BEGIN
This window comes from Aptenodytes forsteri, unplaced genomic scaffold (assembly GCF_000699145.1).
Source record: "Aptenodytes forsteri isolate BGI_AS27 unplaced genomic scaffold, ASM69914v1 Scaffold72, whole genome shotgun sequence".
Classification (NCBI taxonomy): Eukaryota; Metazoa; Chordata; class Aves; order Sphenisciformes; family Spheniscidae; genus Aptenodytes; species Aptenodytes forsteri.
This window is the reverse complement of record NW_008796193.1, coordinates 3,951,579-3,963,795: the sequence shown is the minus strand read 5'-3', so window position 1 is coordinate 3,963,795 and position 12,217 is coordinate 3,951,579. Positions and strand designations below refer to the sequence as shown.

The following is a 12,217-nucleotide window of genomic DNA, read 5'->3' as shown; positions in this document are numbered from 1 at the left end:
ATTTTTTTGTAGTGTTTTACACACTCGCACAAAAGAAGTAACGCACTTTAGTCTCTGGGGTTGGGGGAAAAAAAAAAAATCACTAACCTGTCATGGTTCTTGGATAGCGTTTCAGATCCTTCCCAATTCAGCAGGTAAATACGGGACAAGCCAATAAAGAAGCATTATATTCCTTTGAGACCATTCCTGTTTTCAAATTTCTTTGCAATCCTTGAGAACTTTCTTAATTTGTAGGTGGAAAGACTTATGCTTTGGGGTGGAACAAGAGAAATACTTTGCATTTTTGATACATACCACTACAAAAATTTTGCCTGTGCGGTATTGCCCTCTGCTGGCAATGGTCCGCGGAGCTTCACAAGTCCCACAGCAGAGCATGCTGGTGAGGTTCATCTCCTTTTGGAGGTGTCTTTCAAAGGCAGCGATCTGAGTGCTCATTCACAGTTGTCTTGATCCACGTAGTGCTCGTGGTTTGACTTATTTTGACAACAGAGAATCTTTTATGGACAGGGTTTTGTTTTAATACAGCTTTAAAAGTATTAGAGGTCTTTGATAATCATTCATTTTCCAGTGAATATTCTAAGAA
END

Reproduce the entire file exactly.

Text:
This window comes from Aptenodytes forsteri, unplaced genomic scaffold (assembly GCF_000699145.1).
Source record: "Aptenodytes forsteri isolate BGI_AS27 unplaced genomic scaffold, ASM69914v1 Scaffold72, whole genome shotgun sequence".
Classification (NCBI taxonomy): Eukaryota; Metazoa; Chordata; class Aves; order Sphenisciformes; family Spheniscidae; genus Aptenodytes; species Aptenodytes forsteri.
This window is the reverse complement of record NW_008796193.1, coordinates 3,951,579-3,963,795: the sequence shown is the minus strand read 5'-3', so window position 1 is coordinate 3,963,795 and position 12,217 is coordinate 3,951,579. Positions and strand designations below refer to the sequence as shown.

The following is a 12,217-nucleotide window of genomic DNA, read 5'->3' as shown; positions in this document are numbered from 1 at the left end:
ATTTTTTTGTAGTGTTTTACACACTCGCACAAAAGAAGTAACGCACTTTAGTCTCTGGGGTTGGGGGAAAAAAAAAAAATCACTAACCTGTCATGGTTCTTGGATAGCGTTTCAGATCCTTCCCAATTCAGCAGGTAAATACGGGACAAGCCAATAAAGAAGCATTATATTCCTTTGAGACCATTCCTGTTTTCAAATTTCTTTGCAATCCTTGAGAACTTTCTTAATTTGTAGGTGGAAAGACTTATGCTTTGGGGTGGAACAAGAGAAATACTTTGCATTTTTGATACATACCACTACAAAAATTTTGCCTGTGCGGTATTGCCCTCTGCTGGCAATGGTCCGCGGAGCTTCACAAGTCCCACAGCAGAGCATGCTGGTGAGGTTCATCTCCTTTTGGAGGTGTCTTTCAAAGGCAGCGATCTGAGTGCTCATTCACAGTTGTCTTGATCCACGTAGTGCTCGTGGTTTGACTTATTTTGACAACAGAGAATCTTTTATGGACAGGGTTTTGTTTTAATACAGCTTTAAAAGTATTAGAGGTCTTTGATAATCATTCATTTTCCAGTGAATATTCTAAGAA